Magee-Womens Hospital Spinal Surgery Patient Stories
Here we feature two of our patients who have visited us for spinal surgery and want to share their stories with you.
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Betty Crites was just nine years old when her parents (who owned a farm and riding academy in Ohio) gave her a horse. A half-century later, Betty’s greatest joy — apart from her family — remained riding and showing horses.
But when she reached her early 60s, Betty began experiencing debilitating sciatic pain in her right leg.
“I’m an active person, so I was committed to doing whatever was needed to get back to normal,” says Betty. Her local hospital in Ohio provided her with the name of a surgeon. In September 2009, Betty underwent back surgery to relieve her pain.
After her surgery in Ohio, Betty started experiencing excruciating headaches when she sat upright. She also noticed swelling at the area of her surgery.
Her surgeon diagnosed the problem as a dural tear (a leak in the watertight tissue that covers the spinal cord and nerves). He advised continued bed rest, and after several months, her headaches subsided. Betty was assured that the swelling on her back would also disappear as her body gradually absorbed the excess spinal fluid.
But Betty found herself “feeling progressively worse. Anytime I tried to rest in a chair, my sit bone just ached.” And the swelling on her back never went away.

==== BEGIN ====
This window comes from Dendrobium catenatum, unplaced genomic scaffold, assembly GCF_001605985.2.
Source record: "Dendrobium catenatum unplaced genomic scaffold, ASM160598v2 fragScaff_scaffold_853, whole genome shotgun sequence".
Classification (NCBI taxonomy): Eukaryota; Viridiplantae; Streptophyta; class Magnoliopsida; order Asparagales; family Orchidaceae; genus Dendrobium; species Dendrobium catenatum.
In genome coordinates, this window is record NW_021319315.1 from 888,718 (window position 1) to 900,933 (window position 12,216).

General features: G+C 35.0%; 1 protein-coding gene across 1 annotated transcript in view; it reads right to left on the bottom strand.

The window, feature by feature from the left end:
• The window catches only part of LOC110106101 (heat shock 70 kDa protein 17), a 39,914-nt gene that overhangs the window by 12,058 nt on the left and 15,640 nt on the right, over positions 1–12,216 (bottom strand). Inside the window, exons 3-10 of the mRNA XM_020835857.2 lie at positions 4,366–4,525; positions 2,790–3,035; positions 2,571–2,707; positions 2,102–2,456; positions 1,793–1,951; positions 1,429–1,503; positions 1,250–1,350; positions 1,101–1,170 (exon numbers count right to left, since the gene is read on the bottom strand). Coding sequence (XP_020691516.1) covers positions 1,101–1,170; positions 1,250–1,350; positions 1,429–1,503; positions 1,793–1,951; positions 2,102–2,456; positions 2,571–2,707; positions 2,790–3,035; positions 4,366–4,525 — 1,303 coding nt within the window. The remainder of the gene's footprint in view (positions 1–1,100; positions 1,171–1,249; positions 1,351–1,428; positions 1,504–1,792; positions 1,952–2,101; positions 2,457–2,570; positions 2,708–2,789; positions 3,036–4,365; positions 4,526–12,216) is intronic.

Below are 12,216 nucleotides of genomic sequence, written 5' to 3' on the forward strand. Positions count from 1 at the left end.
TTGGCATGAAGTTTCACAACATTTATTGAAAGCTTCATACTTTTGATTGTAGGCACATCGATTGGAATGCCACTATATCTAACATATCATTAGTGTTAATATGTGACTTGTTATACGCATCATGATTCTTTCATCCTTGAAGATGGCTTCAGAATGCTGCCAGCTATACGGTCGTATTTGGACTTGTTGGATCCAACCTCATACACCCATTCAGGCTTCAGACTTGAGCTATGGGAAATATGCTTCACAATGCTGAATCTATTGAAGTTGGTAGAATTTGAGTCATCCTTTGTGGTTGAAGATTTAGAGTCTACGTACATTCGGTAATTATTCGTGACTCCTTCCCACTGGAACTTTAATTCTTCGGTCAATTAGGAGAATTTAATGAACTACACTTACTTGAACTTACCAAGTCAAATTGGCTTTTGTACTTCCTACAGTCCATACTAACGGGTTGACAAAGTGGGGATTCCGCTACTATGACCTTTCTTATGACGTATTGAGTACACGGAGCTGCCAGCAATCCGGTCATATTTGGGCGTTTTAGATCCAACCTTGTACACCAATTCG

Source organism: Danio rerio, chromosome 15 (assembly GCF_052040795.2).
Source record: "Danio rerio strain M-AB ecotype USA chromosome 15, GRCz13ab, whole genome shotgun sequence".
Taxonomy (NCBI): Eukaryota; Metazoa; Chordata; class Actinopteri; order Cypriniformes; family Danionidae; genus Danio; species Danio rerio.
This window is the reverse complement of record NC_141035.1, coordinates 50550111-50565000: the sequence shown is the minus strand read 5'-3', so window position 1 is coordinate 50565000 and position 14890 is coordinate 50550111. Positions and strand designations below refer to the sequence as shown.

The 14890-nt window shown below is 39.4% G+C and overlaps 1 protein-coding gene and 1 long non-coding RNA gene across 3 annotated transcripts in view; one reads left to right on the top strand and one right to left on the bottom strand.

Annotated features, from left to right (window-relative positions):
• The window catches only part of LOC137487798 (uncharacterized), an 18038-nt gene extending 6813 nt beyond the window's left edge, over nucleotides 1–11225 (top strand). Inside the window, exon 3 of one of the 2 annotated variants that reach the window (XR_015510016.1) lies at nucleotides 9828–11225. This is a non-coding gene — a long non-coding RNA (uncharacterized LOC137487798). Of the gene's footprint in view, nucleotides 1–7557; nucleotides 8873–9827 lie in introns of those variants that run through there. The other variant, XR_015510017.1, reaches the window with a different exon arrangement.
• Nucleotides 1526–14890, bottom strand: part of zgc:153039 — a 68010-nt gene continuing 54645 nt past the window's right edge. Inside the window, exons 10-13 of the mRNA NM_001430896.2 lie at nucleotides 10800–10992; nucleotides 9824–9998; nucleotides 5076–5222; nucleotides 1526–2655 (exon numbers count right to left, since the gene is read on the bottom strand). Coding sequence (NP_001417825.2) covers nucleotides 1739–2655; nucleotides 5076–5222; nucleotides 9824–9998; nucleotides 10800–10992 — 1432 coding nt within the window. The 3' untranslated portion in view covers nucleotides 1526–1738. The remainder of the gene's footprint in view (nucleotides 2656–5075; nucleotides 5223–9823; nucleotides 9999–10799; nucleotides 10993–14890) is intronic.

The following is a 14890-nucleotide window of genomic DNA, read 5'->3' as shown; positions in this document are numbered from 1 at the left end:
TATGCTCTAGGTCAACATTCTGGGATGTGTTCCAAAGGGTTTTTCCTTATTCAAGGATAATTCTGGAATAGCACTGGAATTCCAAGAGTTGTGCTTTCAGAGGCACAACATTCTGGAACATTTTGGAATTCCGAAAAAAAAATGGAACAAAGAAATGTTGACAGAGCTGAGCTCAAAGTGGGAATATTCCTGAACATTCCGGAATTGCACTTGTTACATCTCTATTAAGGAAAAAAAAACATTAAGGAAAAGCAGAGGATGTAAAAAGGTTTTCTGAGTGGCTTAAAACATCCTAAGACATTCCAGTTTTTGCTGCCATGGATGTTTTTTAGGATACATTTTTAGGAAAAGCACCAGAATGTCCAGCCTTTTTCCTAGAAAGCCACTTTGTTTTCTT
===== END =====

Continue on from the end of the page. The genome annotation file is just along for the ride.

To cope with her discomfort, Betty never went anywhere without an ice pack, heating pad, and pillows. She began to resign herself to the fact that her condition was the norm.
A Life-Changing Operation
In January 2011 — nearly a year and half after being operated on in Ohio — Betty visited a friend who had just had back surgery. “She was doing great!” says Betty. “She was bending over, walking, moving around with ease — everything I had problems doing.”
After hearing about Betty’s difficulties, the friend (a surgical nurse) told her, “You need to get help — fast.”
She shared with Betty the name of her surgeon, Matt El-Kadi, MD, chief of neurological surgery at the Spine Center of UPMC Passavant.
“For a second, I thought, do I really need to travel all the way to Pittsburgh? But I realized that I would go anywhere to feel like myself again.”
Betty learned that she actually could visit Dr. El-Kadi’s office in Wheeling, WV, which was closer to her home in Ohio. “I really appreciated that, since I had trouble taking long rides,” explains Betty.
Following a physical exam and a contrast MRI, Dr. El-Kadi confirmed there was spinal fluid leaking in Betty’s back. In May, he operated to repair the dural tear.
A New Turn On Life
Despite her long-standing symptoms and the build-up of scar tissue from her previous operation, Dr. El-Kadi was able to fix Betty’s problem using minimally invasive and microscopic techniques. Betty did well during her hospital stay in a private room in the Tower at UPMC Passavant. “They called me wonder woman,” laughs Betty. “But after two years of being in such pain, I felt so good!”
Within three months, Betty was able to return to riding. “Before this operation, we were literally ready to sell our farm and my horses. Now I can be out there riding with my grandchildren. This procedure gave me my life back.”